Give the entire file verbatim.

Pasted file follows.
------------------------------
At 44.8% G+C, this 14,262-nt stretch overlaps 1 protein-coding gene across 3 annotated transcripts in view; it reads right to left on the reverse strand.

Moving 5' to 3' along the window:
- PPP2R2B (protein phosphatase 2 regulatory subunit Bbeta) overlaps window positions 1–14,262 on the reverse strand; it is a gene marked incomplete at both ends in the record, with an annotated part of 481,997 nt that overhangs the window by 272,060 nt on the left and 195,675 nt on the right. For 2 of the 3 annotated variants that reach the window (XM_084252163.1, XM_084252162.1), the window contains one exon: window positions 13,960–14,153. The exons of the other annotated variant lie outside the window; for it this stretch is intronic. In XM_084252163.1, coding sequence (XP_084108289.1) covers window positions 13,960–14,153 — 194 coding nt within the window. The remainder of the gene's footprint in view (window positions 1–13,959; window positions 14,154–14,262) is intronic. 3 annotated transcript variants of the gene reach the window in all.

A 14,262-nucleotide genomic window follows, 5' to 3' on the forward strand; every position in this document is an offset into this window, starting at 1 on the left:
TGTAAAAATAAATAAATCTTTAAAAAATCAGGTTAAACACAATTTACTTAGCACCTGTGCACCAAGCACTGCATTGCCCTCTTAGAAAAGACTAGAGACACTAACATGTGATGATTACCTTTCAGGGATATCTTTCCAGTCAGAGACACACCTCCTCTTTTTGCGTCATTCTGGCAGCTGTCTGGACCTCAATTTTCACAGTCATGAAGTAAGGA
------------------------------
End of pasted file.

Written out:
At 44.8% G+C, this 14,262-nt stretch overlaps 1 protein-coding gene across 3 annotated transcripts in view; it reads right to left on the reverse strand.

Moving 5' to 3' along the window:
- PPP2R2B (protein phosphatase 2 regulatory subunit Bbeta) overlaps window positions 1–14,262 on the reverse strand; it is a gene marked incomplete at both ends in the record, with an annotated part of 481,997 nt that overhangs the window by 272,060 nt on the left and 195,675 nt on the right. For 2 of the 3 annotated variants that reach the window (XM_084252163.1, XM_084252162.1), the window contains one exon: window positions 13,960–14,153. The exons of the other annotated variant lie outside the window; for it this stretch is intronic. In XM_084252163.1, coding sequence (XP_084108289.1) covers window positions 13,960–14,153 — 194 coding nt within the window. The remainder of the gene's footprint in view (window positions 1–13,959; window positions 14,154–14,262) is intronic. 3 annotated transcript variants of the gene reach the window in all.

A 14,262-nucleotide genomic window follows, 5' to 3' on the forward strand; every position in this document is an offset into this window, starting at 1 on the left:
TGTAAAAATAAATAAATCTTTAAAAAATCAGGTTAAACACAATTTACTTAGCACCTGTGCACCAAGCACTGCATTGCCCTCTTAGAAAAGACTAGAGACACTAACATGTGATGATTACCTTTCAGGGATATCTTTCCAGTCAGAGACACACCTCCTCTTTTTGCGTCATTCTGGCAGCTGTCTGGACCTCAATTTTCACAGTCATGAAGTAAGGA